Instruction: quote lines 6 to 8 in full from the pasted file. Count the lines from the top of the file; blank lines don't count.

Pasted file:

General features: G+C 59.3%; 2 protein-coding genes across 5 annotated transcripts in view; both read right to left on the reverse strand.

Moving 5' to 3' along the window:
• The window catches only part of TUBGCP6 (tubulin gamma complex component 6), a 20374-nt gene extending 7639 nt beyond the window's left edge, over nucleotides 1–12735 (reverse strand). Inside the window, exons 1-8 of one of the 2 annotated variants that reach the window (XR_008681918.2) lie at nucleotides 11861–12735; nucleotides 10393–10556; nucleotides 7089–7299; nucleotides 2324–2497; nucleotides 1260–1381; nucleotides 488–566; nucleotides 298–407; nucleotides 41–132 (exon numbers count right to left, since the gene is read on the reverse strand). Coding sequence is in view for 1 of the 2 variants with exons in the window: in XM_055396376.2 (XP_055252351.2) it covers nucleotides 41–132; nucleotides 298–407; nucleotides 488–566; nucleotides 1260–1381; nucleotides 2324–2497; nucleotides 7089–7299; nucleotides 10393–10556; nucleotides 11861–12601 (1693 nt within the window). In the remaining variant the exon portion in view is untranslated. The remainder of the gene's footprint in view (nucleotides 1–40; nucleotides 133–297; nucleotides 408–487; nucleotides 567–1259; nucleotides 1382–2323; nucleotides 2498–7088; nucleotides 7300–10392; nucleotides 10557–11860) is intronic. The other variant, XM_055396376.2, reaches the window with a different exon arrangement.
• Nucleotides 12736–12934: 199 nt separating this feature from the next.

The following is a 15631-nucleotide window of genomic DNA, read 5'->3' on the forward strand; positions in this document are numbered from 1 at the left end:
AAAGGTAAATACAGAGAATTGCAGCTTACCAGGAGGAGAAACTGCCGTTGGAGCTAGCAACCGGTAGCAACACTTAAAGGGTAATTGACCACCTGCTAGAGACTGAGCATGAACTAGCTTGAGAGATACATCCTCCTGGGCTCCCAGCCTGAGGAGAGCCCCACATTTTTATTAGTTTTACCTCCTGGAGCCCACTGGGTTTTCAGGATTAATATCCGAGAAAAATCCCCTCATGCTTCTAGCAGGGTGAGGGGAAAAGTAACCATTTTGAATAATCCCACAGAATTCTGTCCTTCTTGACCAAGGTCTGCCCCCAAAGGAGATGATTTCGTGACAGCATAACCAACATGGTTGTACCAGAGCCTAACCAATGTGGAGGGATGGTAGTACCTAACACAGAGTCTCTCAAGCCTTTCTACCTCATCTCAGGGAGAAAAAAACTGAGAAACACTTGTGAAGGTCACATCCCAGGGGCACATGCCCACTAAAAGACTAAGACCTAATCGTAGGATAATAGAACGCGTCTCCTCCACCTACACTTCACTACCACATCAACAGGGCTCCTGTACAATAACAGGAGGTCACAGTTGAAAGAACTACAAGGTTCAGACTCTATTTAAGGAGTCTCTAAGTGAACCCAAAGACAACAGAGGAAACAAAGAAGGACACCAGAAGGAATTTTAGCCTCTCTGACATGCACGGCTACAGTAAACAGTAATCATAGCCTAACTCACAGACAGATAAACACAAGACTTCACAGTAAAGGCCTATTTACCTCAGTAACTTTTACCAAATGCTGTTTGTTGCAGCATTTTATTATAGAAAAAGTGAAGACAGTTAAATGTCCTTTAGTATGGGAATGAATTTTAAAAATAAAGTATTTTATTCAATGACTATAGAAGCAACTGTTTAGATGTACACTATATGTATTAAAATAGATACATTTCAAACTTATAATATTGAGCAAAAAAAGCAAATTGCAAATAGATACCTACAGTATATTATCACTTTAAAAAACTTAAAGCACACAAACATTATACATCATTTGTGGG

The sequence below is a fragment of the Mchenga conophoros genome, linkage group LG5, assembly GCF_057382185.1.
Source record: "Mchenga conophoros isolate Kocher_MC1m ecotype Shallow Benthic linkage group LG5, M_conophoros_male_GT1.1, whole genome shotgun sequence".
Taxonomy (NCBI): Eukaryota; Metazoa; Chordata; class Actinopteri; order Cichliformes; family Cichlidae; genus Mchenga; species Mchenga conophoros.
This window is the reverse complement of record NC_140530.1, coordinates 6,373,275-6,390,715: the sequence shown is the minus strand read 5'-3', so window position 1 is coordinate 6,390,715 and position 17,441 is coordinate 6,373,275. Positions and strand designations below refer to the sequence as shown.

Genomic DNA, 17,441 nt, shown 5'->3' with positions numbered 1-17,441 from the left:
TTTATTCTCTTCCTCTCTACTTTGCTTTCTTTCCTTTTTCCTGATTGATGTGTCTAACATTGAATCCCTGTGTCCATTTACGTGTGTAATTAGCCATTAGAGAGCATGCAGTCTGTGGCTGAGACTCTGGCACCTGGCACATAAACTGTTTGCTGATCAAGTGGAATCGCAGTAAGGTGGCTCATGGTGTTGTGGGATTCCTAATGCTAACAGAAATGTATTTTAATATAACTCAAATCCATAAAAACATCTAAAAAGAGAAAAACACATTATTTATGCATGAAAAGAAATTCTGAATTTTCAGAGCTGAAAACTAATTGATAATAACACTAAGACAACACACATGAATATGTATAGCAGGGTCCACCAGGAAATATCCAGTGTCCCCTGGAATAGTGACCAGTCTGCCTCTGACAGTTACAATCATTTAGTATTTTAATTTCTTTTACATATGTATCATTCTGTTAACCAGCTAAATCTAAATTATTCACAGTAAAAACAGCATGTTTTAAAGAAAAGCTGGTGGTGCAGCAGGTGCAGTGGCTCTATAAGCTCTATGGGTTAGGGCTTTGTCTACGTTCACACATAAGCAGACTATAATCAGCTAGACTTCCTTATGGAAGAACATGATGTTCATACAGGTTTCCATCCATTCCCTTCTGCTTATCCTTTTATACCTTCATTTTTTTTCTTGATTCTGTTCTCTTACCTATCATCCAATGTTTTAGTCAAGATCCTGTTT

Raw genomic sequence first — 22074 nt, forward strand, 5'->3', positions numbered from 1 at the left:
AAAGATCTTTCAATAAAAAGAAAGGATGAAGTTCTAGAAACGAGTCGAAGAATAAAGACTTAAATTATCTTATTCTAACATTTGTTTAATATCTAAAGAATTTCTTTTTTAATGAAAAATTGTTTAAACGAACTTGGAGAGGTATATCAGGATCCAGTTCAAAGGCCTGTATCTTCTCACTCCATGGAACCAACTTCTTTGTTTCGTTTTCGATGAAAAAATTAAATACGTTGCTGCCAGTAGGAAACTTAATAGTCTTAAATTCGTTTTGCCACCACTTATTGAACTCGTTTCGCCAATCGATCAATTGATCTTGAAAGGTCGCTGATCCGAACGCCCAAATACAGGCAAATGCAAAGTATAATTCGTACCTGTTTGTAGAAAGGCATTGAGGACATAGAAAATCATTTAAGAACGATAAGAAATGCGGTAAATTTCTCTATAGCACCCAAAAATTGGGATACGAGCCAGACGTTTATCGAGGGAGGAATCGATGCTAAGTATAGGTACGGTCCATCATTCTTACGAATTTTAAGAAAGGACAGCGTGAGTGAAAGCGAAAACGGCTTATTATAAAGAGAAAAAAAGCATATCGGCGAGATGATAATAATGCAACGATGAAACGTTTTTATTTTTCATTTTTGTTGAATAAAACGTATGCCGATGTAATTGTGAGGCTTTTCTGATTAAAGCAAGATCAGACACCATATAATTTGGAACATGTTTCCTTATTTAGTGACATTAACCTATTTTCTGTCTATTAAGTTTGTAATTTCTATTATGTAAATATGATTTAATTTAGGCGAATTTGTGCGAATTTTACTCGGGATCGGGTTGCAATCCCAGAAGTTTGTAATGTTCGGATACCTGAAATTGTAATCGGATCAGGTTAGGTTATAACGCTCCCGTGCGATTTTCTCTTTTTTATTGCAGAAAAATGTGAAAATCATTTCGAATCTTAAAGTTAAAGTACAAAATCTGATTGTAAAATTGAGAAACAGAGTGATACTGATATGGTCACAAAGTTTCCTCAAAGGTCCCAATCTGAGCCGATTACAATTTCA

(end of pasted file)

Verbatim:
AAAGGTAAATACAGAGAATTGCAGCTTACCAGGAGGAGAAACTGCCGTTGGAGCTAGCAACCGGTAGCAACACTTAAAGGGTAATTGACCACCTGCTAGAGACTGAGCATGAACTAGCTTGAGAGATACATCCTCCTGGGCTCCCAGCCTGAGGAGAGCCCCACATTTTTATTAGTTTTACCTCCTGGAGCCCACTGGGTTTTCAGGATTAATATCCGAGAAAAATCCCCTCATGCTTCTAGCAGGGTGAGGGGAAAAGTAACCATTTTGAATAATCCCACAGAATTCTGTCCTTCTTGACCAAGGTCTGCCCCCAAAGGAGATGATTTCGTGACAGCATAACCAACATGGTTGTACCAGAGCCTAACCAATGTGGAGGGATGGTAGTACCTAACACAGAGTCTCTCAAGCCTTTCTACCTCATCTCAGGGAGAAAAAAACTGAGAAACACTTGTGAAGGTCACATCCCAGGGGCACATGCCCACTAAAAGACTAAGACCTAATCGTAGGATAATAGAACGCGTCTCCTCCACCTACACTTCACTACCACATCAACAGGGCTCCTGTACAATAACAGGAGGTCACAGTTGAAAGAACTACAAGGTTCAGACTCTATTTAAGGAGTCTCTAAGTGAACCCAAAGACAACAGAGGAAACAAAGAAGGACACCAGAAGGAATTTTAGCCTCTCTGACATGCACGGCTACAGTAAACAGTAATCATAGCCTAACTCACAGACAGATAAACACAAGACTTCACAGTAAAGGCCTATTTACCTCAGTAACTTTTACCAAATGCTGTTTGTTGCAGCATTTTATTATAGAAAAAGTGAAGACAGTTAAATGTCCTTTAGTATGGGAATGAATTTTAAAAATAAAGTATTTTATTCAATGACTATAGAAGCAACTGTTTAGATGTACACTATATGTATTAAAATAGATACATTTCAAACTTATAATATTGAGCAAAAAAAGCAAATTGCAAATAGATACCTACAGTATATTATCACTTTAAAAAACTTAAAGCACACAAACATTATACATCATTTGTGGG

The sequence below is a fragment of the Mchenga conophoros genome, linkage group LG5, assembly GCF_057382185.1.
Source record: "Mchenga conophoros isolate Kocher_MC1m ecotype Shallow Benthic linkage group LG5, M_conophoros_male_GT1.1, whole genome shotgun sequence".